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HORA   BID/950
Digital On-Line Cryptographic Equipment - under construction

BID/950 was a medium speed teleprinter and data encryptor/decryptor, developed by Plessey in Liverpool (UK) in 1988 as part of the Cryptographic Equipment Low-speed Telegraph project (CELT) to replace the TSEC/KW-7 and the BID/610. In 1992 it was accepted by NATO [1] as a replacement for the BID/1000. BID/950 is also known as Digital On-Line Cryptographic Equipment number 2 (DOLCE II), by its codename HORA and by its NSN: 5810-99-256-0467.

The device was suitable for the encryption of teleprinter signals in the ITA2 standard (Murray) and data in the ITA5 standard (ASCII), at speeds ranging from 50 bps to 48,000 bps in 16 steps.

The image on the right shows a typical BID/950 device. All controls are at the front panel and all connections are at the rear, except for the U229 socket for the FILL Gun, which is located at the far right of the front panel. The large mechanical appendix at the center is an 8-level tape reader that could be used for loading key variables as an alternative to using a fill gun (e.g. KYK-13).
  
BID/950 (HORA) cipher machine

The BID/950 was considered a small device at the time. It is fitted in a standard 19" rackmount case and has a height of 2U (approx. 87 mm). In telegraphic mode (ITA2) is was the functional equivalent of two BID/610 units, however it was not interoperable with BID/610 equipment. In data mode it was interoperable with the BID/880. The machine could be used in CTAK and KAK mode, and could be clocked by an external device, such as a modem, up to 48,000 baud [2].

One manufacturer [3] claims they have a BID/950 application that allows data transfer rates of 64 kb/s and that two BID/950 units could be operated in parallel, in order to achieve a transfer rate of 128 kb/s (i.e. 2 x 64 kb/s). Apparently this was used within NATO for video conferencing. In most situations however, BID/950 was for teleprinter networks at the lowest speed of 50 baud.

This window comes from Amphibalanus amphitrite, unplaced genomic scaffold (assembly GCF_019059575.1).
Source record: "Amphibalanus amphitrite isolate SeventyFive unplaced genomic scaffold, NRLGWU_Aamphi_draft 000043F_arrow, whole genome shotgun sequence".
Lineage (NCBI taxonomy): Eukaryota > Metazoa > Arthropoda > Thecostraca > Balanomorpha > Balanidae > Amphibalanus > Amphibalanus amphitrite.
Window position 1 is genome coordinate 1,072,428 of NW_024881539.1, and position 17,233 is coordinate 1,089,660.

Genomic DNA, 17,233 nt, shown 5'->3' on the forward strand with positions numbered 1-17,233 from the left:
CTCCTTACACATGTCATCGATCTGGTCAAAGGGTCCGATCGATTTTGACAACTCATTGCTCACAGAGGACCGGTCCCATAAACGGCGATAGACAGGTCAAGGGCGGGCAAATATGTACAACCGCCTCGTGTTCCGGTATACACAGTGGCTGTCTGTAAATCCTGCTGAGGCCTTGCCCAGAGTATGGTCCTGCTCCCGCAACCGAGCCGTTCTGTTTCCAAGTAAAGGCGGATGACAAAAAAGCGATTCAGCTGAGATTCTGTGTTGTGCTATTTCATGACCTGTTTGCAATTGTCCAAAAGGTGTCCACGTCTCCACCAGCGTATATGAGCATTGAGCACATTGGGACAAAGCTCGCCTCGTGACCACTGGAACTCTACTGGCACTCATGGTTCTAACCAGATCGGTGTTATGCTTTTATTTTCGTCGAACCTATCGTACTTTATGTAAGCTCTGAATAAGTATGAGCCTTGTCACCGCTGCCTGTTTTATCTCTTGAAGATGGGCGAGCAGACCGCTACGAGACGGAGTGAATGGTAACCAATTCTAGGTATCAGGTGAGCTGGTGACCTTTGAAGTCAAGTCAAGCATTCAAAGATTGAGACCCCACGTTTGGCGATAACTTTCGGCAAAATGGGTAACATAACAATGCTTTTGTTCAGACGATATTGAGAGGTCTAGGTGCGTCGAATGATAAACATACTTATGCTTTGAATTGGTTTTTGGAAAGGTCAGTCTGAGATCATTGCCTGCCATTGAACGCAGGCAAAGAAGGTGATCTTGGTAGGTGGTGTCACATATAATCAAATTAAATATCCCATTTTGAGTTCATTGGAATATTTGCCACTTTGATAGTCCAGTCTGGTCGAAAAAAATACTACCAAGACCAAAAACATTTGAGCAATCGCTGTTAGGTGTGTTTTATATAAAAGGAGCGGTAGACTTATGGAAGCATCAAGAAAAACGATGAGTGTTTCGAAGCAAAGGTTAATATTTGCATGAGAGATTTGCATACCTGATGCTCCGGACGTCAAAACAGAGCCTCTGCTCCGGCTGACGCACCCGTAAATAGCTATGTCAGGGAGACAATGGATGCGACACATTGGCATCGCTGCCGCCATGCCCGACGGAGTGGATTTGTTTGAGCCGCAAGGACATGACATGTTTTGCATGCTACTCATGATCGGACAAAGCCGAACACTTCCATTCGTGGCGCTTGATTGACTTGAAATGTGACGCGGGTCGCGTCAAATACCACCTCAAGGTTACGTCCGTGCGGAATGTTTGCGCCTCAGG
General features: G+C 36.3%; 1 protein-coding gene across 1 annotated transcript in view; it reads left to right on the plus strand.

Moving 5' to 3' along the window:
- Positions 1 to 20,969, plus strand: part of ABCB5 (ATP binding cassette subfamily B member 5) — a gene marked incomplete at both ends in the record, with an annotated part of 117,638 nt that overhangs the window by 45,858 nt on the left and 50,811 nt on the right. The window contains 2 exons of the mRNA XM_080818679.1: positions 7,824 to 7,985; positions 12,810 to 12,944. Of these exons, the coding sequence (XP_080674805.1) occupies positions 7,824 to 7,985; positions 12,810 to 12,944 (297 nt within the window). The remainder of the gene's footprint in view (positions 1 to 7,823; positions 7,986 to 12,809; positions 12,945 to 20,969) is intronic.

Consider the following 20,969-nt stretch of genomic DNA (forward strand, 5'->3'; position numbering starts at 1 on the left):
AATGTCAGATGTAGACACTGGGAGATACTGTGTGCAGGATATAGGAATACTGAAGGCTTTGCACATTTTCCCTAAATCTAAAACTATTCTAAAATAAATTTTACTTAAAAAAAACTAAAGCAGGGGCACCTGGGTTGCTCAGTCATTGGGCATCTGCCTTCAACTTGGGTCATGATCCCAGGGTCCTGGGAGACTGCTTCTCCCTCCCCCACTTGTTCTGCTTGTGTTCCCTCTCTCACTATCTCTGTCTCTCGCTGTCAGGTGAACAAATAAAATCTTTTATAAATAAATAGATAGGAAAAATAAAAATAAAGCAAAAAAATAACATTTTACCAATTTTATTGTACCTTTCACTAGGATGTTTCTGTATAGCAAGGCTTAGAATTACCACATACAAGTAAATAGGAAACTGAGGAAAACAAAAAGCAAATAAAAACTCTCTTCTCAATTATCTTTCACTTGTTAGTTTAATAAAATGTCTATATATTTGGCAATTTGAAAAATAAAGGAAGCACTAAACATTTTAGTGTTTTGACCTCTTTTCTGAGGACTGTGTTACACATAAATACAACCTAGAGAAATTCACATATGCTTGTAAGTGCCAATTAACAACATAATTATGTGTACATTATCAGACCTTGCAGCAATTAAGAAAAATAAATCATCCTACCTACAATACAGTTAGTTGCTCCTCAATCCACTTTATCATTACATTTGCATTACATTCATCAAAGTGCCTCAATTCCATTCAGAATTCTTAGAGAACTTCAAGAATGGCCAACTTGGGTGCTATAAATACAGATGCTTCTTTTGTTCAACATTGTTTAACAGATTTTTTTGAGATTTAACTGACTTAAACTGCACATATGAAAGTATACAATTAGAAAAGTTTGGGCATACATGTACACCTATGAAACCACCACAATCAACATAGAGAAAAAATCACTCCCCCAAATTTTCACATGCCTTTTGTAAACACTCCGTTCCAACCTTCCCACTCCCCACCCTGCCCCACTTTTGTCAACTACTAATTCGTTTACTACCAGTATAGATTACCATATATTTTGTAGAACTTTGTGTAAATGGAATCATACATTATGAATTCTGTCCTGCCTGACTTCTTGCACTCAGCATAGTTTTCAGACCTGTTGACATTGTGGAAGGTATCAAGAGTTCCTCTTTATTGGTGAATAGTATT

Controls
...

Glossary
BID   British Inter Departmental
Identification used for equipment used by the British Armed Forces and various Government departments. BID is sometimes erroneously explained as British Industrial Development (even by people in the know). Each device is identified by the abbreviation 'BID' followed by a '/' and a number, e.g. BID/950.

CFB   Cipher Feedback
A block cipher mode that enhanced ECB mode by chaining together blocks of cipher text it produces, and operating on plaintext segments of variable length, less than or equal to the block length.

CTAK   Cipher Text Auto-Key
Cryptographic logic that uses previous cipher text to generate a key stream. (Depricated terminology, superceeded by CFB)

KAK   Key-auto-key
Cryptographic logic using a previous key to produce a key. (Depricated terminology, superceeded by OFB)

OFB   Output feedback
a block cipher mode that modifies ECB mode to operate on plaintext segments of variable length lesss than or equal to the block length.

References
  1. NATO IACD Information Assurance, BID 950
    Retrieved March 2014.

  2. Jerry Proc, BID/950
    Retrieved March 2014.

  3. Scotty Group, Applications → Secure Communication Over Encryption Channels
    Website. Retrieved January 2015.
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